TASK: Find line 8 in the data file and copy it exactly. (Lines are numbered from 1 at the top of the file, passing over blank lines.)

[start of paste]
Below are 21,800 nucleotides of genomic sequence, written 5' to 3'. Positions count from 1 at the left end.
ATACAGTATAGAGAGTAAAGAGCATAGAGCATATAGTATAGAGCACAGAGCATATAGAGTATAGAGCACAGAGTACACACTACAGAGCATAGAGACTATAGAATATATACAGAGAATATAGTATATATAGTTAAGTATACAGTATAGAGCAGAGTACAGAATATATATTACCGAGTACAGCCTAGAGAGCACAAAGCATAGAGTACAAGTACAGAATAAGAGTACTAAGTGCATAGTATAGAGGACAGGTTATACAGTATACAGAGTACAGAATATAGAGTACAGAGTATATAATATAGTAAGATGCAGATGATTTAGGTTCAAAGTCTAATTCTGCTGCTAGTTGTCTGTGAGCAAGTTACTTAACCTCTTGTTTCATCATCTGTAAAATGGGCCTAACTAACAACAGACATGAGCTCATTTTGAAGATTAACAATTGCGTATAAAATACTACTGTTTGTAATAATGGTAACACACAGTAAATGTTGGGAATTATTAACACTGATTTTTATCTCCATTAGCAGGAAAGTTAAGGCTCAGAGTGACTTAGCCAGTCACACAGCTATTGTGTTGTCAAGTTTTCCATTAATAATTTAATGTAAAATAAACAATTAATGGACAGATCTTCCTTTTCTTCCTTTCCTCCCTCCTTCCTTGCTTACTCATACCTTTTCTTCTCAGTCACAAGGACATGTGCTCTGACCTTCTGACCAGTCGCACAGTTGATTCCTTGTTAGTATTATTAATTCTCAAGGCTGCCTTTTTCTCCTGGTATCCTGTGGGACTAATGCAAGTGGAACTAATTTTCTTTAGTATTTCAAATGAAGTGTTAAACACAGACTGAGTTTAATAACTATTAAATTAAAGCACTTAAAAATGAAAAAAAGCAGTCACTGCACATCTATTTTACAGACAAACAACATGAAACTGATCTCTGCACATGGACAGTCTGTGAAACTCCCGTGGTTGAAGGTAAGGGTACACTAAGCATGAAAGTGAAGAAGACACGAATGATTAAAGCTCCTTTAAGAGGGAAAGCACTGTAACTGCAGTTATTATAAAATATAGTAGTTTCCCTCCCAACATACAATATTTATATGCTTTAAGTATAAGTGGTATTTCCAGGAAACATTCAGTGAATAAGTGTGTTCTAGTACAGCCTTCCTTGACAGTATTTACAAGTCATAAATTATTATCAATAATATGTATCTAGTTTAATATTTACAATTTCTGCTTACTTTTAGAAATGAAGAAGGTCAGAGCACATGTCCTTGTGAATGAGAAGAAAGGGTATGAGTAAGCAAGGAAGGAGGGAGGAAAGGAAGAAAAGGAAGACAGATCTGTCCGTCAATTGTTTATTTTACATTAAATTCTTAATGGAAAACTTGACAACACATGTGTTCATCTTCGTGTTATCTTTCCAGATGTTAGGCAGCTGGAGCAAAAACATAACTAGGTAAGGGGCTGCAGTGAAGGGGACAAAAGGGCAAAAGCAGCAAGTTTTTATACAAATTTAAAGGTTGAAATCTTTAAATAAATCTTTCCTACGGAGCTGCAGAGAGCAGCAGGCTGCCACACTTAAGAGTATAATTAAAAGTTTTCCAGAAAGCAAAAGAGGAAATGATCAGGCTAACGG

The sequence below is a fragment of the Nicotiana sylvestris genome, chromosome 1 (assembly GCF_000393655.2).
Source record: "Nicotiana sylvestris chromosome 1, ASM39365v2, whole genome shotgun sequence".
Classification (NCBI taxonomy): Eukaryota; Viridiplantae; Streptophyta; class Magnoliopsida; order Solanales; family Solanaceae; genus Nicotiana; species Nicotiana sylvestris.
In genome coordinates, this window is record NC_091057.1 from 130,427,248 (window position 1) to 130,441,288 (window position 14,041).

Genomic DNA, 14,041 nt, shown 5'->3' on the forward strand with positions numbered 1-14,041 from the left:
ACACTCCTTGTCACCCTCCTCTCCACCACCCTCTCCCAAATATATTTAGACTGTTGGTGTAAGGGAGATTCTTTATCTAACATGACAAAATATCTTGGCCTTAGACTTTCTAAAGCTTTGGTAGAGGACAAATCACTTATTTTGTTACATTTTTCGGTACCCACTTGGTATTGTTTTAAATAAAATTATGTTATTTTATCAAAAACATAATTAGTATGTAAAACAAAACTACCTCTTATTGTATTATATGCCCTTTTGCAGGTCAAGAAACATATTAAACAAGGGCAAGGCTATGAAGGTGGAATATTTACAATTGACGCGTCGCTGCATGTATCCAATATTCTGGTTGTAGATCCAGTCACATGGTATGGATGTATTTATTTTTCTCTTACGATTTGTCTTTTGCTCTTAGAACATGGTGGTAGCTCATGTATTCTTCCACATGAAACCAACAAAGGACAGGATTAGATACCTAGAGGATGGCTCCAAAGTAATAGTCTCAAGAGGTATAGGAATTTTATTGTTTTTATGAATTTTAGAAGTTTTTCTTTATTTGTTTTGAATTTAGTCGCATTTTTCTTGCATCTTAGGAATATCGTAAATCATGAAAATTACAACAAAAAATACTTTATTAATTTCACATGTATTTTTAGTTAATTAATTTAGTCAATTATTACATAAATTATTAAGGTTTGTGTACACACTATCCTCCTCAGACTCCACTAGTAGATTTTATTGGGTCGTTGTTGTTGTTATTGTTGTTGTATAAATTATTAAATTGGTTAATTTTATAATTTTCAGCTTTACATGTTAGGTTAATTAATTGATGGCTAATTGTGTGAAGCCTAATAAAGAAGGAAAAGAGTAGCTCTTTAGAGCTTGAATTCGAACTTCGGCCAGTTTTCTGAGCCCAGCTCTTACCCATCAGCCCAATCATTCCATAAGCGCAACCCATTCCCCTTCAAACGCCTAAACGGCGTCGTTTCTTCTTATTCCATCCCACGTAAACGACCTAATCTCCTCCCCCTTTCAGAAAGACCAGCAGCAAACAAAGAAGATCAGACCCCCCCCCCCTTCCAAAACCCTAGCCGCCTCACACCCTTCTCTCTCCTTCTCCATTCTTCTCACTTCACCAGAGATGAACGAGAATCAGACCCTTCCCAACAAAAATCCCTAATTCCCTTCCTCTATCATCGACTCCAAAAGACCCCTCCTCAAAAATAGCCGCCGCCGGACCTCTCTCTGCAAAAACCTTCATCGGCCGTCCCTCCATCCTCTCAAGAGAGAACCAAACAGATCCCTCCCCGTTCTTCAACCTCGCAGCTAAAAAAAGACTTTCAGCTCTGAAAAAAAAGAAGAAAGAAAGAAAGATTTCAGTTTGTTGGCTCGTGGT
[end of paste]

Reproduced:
ACACTCCTTGTCACCCTCCTCTCCACCACCCTCTCCCAAATATATTTAGACTGTTGGTGTAAGGGAGATTCTTTATCTAACATGACAAAATATCTTGGCCTTAGACTTTCTAAAGCTTTGGTAGAGGACAAATCACTTATTTTGTTACATTTTTCGGTACCCACTTGGTATTGTTTTAAATAAAATTATGTTATTTTATCAAAAACATAATTAGTATGTAAAACAAAACTACCTCTTATTGTATTATATGCCCTTTTGCAGGTCAAGAAACATATTAAACAAGGGCAAGGCTATGAAGGTGGAATATTTACAATTGACGCGTCGCTGCATGTATCCAATATTCTGGTTGTAGATCCAGTCACATGGTATGGATGTATTTATTTTTCTCTTACGATTTGTCTTTTGCTCTTAGAACATGGTGGTAGCTCATGTATTCTTCCACATGAAACCAACAAAGGACAGGATTAGATACCTAGAGGATGGCTCCAAAGTAATAGTCTCAAGAGGTATAGGAATTTTATTGTTTTTATGAATTTTAGAAGTTTTTCTTTATTTGTTTTGAATTTAGTCGCATTTTTCTTGCATCTTAGGAATATCGTAAATCATGAAAATTACAACAAAAAATACTTTATTAATTTCACATGTATTTTTAGTTAATTAATTTAGTCAATTATTACATAAATTATTAAGGTTTGTGTACACACTATCCTCCTCAGACTCCACTAGTAGATTTTATTGGGTCGTTGTTGTTGTTATTGTTGTTGTATAAATTATTAAATTGGTTAATTTTATAATTTTCAGCTTTACATGTTAGGTTAATTAATTGATGGCTAATTGTGTGAAGCCTAATAAAGAAGGAAAAGAGTAGCTCTTTAGAGCTTGAATTCGAACTTCGGCCAGTTTTCTGAGCCCAGCTCTTACCCATCAGCCCAATCATTCCATAAGCGCAACCCATTCCCCTTCAAACGCCTAAACGGCGTCGTTTCTTCTTATTCCATCCCACGTAAACGACCTAATCTCCTCCCCCTTTCAGAAAGACCAGCAGCAAACAAAGAAGATCAGACCCCCCCCCCCTTCCAAAACCCTAGCCGCCTCACACCCTTCTCTCTCCTTCTCCATTCTTCTCACTTCACCAGAGATGAACGAGAATCAGACCCTTCCCAACAAAAATCCCTAATTCCCTTCCTCTATCATCGACTCCAAAAGACCCCTCCTCAAAAATAGCCGCCGCCGGACCTCTCTCTGCAAAAACCTTCATCGGCCGTCCCTCCATCCTCTCAAGAGAGAACCAAACAGATCCCTCCCCGTTCTTCAACCTCGCAGCTAAAAAAAGACTTTCAGCTCTGAAAAAAAAGAAGAAAGAAAGAAAGATTTCAGTTTGTTGGCTCGTGGT